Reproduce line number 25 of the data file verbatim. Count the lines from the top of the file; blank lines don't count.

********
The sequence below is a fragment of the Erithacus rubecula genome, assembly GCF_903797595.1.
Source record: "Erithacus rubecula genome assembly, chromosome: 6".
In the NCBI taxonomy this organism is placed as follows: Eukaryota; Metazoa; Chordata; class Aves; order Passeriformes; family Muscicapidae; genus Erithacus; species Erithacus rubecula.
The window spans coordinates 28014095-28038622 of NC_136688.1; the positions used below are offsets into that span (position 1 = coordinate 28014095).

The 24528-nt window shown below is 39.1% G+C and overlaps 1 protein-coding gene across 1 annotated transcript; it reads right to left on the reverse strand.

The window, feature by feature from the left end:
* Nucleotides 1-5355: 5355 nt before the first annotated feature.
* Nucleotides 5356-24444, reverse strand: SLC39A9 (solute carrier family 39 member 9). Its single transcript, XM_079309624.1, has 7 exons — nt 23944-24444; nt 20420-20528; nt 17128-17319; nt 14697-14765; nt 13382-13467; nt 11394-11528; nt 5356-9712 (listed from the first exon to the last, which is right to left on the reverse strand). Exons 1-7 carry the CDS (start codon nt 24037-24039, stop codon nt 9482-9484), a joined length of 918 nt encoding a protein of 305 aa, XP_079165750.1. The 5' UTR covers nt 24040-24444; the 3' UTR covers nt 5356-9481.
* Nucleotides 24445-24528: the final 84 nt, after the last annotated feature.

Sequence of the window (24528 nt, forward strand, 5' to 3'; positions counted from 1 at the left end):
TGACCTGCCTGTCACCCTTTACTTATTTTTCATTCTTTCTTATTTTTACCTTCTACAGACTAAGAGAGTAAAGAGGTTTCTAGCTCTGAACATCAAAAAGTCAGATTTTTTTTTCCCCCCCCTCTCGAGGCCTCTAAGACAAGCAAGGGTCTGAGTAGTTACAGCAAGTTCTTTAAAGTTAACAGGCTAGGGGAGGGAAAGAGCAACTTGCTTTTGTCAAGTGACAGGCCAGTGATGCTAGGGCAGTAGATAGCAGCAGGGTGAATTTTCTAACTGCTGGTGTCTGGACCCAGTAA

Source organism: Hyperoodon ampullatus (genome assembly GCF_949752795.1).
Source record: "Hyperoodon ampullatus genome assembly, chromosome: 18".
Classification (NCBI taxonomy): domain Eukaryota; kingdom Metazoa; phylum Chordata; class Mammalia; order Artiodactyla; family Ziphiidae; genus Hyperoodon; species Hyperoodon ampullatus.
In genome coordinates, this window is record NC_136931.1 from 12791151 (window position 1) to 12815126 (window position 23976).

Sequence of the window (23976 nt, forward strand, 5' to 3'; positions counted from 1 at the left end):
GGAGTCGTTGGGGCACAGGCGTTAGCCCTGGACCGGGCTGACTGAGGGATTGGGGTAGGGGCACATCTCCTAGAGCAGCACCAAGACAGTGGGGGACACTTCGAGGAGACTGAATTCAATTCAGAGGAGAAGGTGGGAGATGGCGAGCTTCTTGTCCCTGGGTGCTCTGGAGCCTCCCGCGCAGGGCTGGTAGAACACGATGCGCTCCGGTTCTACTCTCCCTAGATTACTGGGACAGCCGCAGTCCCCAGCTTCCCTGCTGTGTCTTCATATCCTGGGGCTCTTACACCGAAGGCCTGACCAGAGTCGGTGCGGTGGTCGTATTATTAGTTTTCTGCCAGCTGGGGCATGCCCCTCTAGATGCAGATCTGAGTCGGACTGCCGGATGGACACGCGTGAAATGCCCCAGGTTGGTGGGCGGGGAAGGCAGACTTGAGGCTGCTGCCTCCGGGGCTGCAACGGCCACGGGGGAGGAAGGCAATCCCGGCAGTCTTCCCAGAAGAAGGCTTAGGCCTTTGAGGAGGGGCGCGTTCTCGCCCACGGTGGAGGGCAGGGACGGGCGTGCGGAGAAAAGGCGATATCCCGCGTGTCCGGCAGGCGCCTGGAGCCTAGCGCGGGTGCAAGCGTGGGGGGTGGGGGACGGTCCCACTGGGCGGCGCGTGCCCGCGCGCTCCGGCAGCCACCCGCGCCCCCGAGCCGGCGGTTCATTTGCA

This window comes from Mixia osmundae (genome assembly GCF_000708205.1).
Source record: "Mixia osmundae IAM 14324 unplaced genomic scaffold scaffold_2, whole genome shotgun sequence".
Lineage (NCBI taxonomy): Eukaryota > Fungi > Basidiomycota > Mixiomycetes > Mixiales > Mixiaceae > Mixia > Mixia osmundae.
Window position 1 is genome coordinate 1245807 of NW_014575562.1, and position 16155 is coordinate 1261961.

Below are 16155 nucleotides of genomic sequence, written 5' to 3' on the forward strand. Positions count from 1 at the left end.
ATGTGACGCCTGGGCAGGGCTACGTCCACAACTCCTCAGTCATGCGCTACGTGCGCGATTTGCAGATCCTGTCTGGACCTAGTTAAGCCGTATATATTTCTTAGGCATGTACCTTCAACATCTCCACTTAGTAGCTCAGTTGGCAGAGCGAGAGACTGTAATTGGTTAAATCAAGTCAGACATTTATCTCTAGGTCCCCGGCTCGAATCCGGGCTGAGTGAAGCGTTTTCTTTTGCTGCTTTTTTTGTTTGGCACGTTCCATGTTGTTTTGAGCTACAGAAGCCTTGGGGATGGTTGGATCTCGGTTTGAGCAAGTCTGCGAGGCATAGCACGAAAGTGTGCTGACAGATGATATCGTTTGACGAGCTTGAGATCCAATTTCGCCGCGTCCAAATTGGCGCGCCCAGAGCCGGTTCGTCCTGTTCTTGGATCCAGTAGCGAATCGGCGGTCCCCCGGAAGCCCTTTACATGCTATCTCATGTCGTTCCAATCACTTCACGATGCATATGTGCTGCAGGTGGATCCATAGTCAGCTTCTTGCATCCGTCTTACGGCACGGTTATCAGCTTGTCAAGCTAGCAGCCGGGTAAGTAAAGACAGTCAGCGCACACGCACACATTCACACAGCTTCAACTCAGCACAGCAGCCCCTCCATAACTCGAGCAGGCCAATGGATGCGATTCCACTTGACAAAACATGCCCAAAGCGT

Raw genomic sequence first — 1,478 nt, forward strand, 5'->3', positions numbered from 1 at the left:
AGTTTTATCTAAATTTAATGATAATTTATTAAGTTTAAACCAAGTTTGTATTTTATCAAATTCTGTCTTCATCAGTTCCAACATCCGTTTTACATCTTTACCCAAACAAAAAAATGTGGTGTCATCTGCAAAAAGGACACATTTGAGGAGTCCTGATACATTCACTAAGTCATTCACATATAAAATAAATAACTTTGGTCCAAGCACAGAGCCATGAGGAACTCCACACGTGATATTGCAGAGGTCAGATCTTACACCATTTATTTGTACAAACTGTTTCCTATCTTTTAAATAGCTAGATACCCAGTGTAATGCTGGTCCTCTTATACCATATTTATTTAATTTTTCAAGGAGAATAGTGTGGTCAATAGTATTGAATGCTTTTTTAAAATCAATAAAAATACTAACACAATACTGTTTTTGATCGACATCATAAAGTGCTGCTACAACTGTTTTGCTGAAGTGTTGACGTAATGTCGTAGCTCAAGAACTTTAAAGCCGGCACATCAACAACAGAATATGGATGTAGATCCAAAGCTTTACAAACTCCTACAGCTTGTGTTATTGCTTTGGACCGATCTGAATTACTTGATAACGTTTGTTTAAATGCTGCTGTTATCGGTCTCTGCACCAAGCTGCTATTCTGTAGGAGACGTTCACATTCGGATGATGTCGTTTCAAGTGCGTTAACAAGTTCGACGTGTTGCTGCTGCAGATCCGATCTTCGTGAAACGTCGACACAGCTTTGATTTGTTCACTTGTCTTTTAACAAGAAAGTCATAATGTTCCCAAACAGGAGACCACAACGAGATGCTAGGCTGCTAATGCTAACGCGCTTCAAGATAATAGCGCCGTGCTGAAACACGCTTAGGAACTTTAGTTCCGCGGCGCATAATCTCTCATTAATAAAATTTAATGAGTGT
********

AGTTTTATCTAAATTTAATGATAATTTATTAAGTTTAAACCAAGTTTGTATTTTATCAAATTCTGTCTTCATCAGTTCCAACATCCGTTTTACATCTTTACCCAAACAAAAAAATGTGGTGTCATCTGCAAAAAGGACACATTTGAGGAGTCCTGATACATTCACTAAGTCATTCACATATAAAATAAATAACTTTGGTCCAAGCACAGAGCCATGAGGAACTCCACACGTGATATTGCAGAGGTCAGATCTTACACCATTTATTTGTACAAACTGTTTCCTATCTTTTAAATAGCTAGATACCCAGTGTAATGCTGGTCCTCTTATACCATATTTATTTAATTTTTCAAGGAGAATAGTGTGGTCAATAGTATTGAATGCTTTTTTAAAATCAATAAAAATACTAACACAATACTGTTTTTGATCGACATCATAAAGTGCTGCTACAACTGTTTTGCTGAAGTGTTGACGTAATGTCGTAGCTCAAGAACTTTAAAGCCGGCACATCAACAACAGAATATGGATGTAGATCCAAAGCTTTACAAACTCCTACAGCTTGTGTTATTGCTTTGGACCGATCTGAATTACTTGATAACGTTTGTTTAAATGCTGCTGTTATCGGTCTCTGCACCAAGCTGCTATTCTGTAGGAGACGTTCACATTCGGATGATGTCGTTTCAAGTGCGTTAACAAGTTCGACGTGTTGCTGCTGCAGATCCGATCTTCGTGAAACGTCGACACAGCTTTGATTTGTTCACTTGTCTTTTAACAAGAAAGTCATAATGTTCCCAAACAGGAGACCACAACGAGATGCTAGGCTGCTAATGCTAACGCGCTTCAAGATAATAGCGCCGTGCTGAAACACGCTTAGGAACTTTAGTTCCGCGGCGCATAATCTCTCATTAATAAAATTTAATGAGTGT